WASHINGTON Congress is poised to double federal spending for nanotechnology research over the next three years. Legislators who oversee government support for basic research appeared convinced at a hearing on the state of nanoscience this week that a bigger government role is needed to boost the emerging technology.
Proponents said a larger U.S. investment in nanotechnology, which promises major advances in electronics, materials, biomedicine and national security, could spur private investment and commercialization.
Rep. Nick Smith, R-Mich., chairman of the House Science Basic Science subcommittee, said the panel is gearing up to pursue more research funding for nanotechnology in the fiscal 2000 spending plan. Smith said the panel wants to devise a peer-review process to ensure that increased government funding is targeted for the most promising applications.
U.S. spending for basic research has been in decline for several years, and both parties say they now want to increase it for targeted research programs like nanotechnology.
Fiscal 1999 spending for nanotechnology research totals $232 million, which is spread among six federal agencies. A national initiative designed to significantly increase U.S. research efforts would roughly double the amount of federal spending through fiscal 2001.
In March, an interagency working group on nanotechnology recommended the launch of a national initiative to boost research. The panel recommended that the initiative focus on these areas: processes and tools; nanostructure devices, materials and systems; applications; and training the next generation of engineers needed to develop commercial applications for the new technology.
Nanotechnology is increasingly seen as important to the U.S. semiconductor industry since its manufacturing road map only reaches down to 0.1-micron feature sizes, just short of nanostructure devices. Hence, it is being billed by some as the "second silicon revolution" and a key to future IC manufacturing.
Grant reviewers may be flooded with a wide spectrum of proposals however, since the term "nanotechnology" covers so many different visions and concepts. While the replacement of current silicon VLSI processes with a technology that operates at smaller physical scales may seem futuristic, visionaries have popularized the term with even more radical visions of the industry's future.
Theoretically, it should be possible at some point to build molecular structures that self-replicate, just as living cells are able to reproduce themselves. Other proposals involve using genetic engineering to harness living cells as miniature factories.
Such proposals have caught the public's imagination, resulting in profitable book sales and a number of institutes that have been set up to foster molecular-scale technology. But there are many other variants of the idea that involve new, precisely structured materials or self-assembling electronic circuits that may lead to practical results in the near term.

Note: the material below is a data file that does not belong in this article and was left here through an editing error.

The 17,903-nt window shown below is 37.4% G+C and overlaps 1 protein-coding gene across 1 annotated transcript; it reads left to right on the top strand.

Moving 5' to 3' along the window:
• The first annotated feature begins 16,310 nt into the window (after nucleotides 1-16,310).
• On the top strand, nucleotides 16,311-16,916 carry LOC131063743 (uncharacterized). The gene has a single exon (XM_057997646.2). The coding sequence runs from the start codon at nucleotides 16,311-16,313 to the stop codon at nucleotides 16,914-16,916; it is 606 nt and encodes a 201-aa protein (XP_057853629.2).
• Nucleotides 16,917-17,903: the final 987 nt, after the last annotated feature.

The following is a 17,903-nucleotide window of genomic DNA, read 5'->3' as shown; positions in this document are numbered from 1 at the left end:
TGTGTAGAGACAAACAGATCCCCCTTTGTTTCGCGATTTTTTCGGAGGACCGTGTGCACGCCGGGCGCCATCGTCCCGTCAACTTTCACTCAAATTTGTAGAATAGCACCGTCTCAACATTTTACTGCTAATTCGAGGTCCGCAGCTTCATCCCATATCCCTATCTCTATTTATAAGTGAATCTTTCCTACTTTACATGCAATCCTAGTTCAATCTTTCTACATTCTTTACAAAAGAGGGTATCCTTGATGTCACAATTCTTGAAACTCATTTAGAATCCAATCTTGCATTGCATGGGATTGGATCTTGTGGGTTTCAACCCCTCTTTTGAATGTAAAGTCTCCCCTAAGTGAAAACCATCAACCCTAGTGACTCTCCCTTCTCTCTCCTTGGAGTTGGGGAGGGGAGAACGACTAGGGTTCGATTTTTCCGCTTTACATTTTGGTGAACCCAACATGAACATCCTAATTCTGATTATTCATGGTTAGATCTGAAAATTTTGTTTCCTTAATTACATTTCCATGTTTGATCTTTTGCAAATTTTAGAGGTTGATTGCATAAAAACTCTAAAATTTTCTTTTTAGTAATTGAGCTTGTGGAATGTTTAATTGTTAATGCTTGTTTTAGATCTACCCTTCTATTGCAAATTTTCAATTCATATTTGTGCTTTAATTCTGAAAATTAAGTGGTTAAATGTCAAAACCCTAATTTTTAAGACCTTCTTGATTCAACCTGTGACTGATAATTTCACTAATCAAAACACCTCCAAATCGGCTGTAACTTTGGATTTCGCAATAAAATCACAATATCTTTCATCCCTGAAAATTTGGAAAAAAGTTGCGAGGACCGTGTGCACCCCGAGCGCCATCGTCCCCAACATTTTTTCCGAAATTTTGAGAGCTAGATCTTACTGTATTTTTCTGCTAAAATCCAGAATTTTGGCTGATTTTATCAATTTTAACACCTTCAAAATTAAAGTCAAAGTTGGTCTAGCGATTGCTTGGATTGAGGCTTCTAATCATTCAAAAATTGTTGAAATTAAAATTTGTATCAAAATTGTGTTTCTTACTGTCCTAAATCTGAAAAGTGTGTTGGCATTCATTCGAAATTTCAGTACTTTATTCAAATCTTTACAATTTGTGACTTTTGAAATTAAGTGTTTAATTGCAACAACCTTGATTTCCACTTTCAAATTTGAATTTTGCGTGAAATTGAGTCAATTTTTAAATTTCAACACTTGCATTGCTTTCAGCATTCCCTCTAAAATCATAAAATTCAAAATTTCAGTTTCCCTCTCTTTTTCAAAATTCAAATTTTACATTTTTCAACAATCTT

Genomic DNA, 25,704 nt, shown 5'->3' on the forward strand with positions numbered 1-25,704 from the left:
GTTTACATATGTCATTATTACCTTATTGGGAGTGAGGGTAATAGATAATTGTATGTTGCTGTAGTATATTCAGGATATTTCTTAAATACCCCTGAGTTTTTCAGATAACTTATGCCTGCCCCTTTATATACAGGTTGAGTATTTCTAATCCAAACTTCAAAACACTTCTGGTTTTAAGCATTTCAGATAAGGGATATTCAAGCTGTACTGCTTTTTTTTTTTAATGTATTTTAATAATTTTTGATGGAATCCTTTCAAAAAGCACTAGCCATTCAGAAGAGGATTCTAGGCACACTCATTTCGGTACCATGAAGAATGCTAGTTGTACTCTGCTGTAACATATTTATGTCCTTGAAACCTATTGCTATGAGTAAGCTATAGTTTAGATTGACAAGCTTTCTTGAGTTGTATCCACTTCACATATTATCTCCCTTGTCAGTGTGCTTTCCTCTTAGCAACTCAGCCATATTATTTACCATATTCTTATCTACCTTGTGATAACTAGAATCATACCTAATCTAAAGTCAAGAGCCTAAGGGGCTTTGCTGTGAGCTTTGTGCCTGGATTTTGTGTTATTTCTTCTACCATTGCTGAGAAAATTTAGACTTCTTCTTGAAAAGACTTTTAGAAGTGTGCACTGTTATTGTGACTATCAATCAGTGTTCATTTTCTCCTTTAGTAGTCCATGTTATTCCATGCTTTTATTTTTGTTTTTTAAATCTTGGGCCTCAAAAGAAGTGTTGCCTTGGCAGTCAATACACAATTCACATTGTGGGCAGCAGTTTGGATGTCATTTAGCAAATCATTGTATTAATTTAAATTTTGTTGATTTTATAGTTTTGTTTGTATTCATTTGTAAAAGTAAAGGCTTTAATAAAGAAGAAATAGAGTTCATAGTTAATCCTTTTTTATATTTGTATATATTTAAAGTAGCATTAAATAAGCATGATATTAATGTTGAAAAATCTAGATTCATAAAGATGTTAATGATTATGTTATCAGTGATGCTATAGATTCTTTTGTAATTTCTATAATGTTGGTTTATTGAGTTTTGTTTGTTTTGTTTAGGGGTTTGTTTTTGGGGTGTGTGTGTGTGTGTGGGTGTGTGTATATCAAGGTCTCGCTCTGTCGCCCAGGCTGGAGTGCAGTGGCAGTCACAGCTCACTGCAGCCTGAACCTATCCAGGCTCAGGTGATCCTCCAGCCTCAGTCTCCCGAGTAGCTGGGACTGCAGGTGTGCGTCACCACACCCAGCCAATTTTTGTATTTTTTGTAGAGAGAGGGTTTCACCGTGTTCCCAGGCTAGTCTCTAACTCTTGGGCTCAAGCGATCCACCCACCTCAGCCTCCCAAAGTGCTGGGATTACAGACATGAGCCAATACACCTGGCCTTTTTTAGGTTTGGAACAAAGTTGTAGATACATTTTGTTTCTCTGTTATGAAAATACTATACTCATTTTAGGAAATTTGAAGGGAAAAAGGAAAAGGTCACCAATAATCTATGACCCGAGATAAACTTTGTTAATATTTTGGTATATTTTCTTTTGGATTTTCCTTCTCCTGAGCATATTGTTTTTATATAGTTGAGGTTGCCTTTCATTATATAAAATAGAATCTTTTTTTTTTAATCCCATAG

Nanotechnology's proponents told lawmakers that a federal initiative could "catalyze" the emerging industry. "This is a small science project," Richard Smalley, a chemistry and physics professor at Rice University, told the House panel. "This is where we are most effective."
Smalley, one of the researchers who discovered a new form of carbon called Buckminsterfullerene, is proposing a new industry based on a related structure called buckytubes. The molecular-scale wires could, among other things, create a nanoscale version of electronics based on carbon rather than silicon.
Smalley's group at Rice University has set up a manufacturing and design service to produce a variety of buckytubes, hoping to seed a new industry based on the materials.
Much of the research fund-ing for a U.S. nanotechnology initiative would be controlled by the National Science Foundation (NSF), which works extensively with the nation's universities on research projects.
Eugene Wong, NSF's assistant director for engineering, stressed that the timing of a nanotechnology effort is critical. Currently, "the time horizon is too long for private investment," Wong said. Yet "The time is right for a major initiative."
The Defense and Energy departments together control the lion's share of federal funding for nanotechnology research. Paul McWhorter, deputy director of the Microsystems Center at Sandia National Laboratories (Albuquerque, N.M.), agreed that a funding boost would stimulate industry investment.
"The issue for the private sector is risk [and] when will they see the risk mitigated," McWhorter said.
With a 10- to 20-year time horizon for commercial applications, Smalley added that large research organizations backed by U.S. funding must begin to jump-start nanotechnology research. As with many interagency technology efforts, however, trade-offs between military and civilian research will have to be made.
Another concern will be control of intellectual-property rights once the technology finds commercial applications.
Despite those concerns, experts told Congress that the U.S. effort should be augmented with cooperative international research projects. With Japan and Europe also tar-
geting nanotechnology, Ralph Merkle, a research scientist at Xerox Corp.'s Parc facility (Palo Alto, Calif.), told Congress that international partnerships would provide a way to monitor competitors' research activities.